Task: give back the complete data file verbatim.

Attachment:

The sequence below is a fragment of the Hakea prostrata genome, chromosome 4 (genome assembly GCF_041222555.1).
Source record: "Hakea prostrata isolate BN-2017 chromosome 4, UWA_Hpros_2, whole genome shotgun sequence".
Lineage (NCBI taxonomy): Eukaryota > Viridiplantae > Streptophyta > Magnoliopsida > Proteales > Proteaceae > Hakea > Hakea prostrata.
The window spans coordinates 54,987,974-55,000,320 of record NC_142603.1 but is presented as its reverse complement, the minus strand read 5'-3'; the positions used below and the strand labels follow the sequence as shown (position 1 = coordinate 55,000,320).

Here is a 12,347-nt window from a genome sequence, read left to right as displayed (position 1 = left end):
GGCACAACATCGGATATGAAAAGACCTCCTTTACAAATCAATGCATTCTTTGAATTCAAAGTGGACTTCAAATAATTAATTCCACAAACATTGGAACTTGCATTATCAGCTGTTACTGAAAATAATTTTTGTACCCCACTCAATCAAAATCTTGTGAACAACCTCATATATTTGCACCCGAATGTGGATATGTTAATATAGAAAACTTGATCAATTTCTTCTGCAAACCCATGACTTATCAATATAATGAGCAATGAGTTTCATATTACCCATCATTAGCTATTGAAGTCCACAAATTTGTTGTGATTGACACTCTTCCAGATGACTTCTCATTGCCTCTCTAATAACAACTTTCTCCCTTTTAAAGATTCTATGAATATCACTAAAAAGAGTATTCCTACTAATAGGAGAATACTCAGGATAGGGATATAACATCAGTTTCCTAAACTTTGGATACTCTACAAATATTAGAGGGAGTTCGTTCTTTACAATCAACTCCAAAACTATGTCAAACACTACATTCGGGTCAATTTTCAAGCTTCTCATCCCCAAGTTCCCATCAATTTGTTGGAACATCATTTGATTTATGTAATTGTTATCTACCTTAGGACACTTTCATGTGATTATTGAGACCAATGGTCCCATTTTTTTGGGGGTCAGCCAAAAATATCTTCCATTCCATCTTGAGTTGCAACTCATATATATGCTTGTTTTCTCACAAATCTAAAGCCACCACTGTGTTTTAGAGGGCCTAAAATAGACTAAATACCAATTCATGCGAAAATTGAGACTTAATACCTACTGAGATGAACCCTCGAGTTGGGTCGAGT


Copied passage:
The sequence below is a fragment of the Hakea prostrata genome, chromosome 4 (genome assembly GCF_041222555.1).
Source record: "Hakea prostrata isolate BN-2017 chromosome 4, UWA_Hpros_2, whole genome shotgun sequence".
Lineage (NCBI taxonomy): Eukaryota > Viridiplantae > Streptophyta > Magnoliopsida > Proteales > Proteaceae > Hakea > Hakea prostrata.
The window spans coordinates 54,987,974-55,000,320 of record NC_142603.1 but is presented as its reverse complement, the minus strand read 5'-3'; the positions used below and the strand labels follow the sequence as shown (position 1 = coordinate 55,000,320).

Here is a 12,347-nt window from a genome sequence, read left to right as displayed (position 1 = left end):
GGCACAACATCGGATATGAAAAGACCTCCTTTACAAATCAATGCATTCTTTGAATTCAAAGTGGACTTCAAATAATTAATTCCACAAACATTGGAACTTGCATTATCAGCTGTTACTGAAAATAATTTTTGTACCCCACTCAATCAAAATCTTGTGAACAACCTCATATATTTGCACCCGAATGTGGATATGTTAATATAGAAAACTTGATCAATTTCTTCTGCAAACCCATGACTTATCAATATAATGAGCAATGAGTTTCATATTACCCATCATTAGCTATTGAAGTCCACAAATTTGTTGTGATTGACACTCTTCCAGATGACTTCTCATTGCCTCTCTAATAACAACTTTCTCCCTTTTAAAGATTCTATGAATATCACTAAAAAGAGTATTCCTACTAATAGGAGAATACTCAGGATAGGGATATAACATCAGTTTCCTAAACTTTGGATACTCTACAAATATTAGAGGGAGTTCGTTCTTTACAATCAACTCCAAAACTATGTCAAACACTACATTCGGGTCAATTTTCAAGCTTCTCATCCCCAAGTTCCCATCAATTTGTTGGAACATCATTTGATTTATGTAATTGTTATCTACCTTAGGACACTTTCATGTGATTATTGAGACCAATGGTCCCATTTTTTTGGGGGTCAGCCAAAAATATCTTCCATTCCATCTTGAGTTGCAACTCATATATATGCTTGTTTTCTCACAAATCTAAAGCCACCACTGTGTTTTAGAGGGCCTAAAATAGACTAAATACCAATTCATGCGAAAATTGAGACTTAATACCTACTGAGATGAACCCTCGAGTTGGGTCGAGT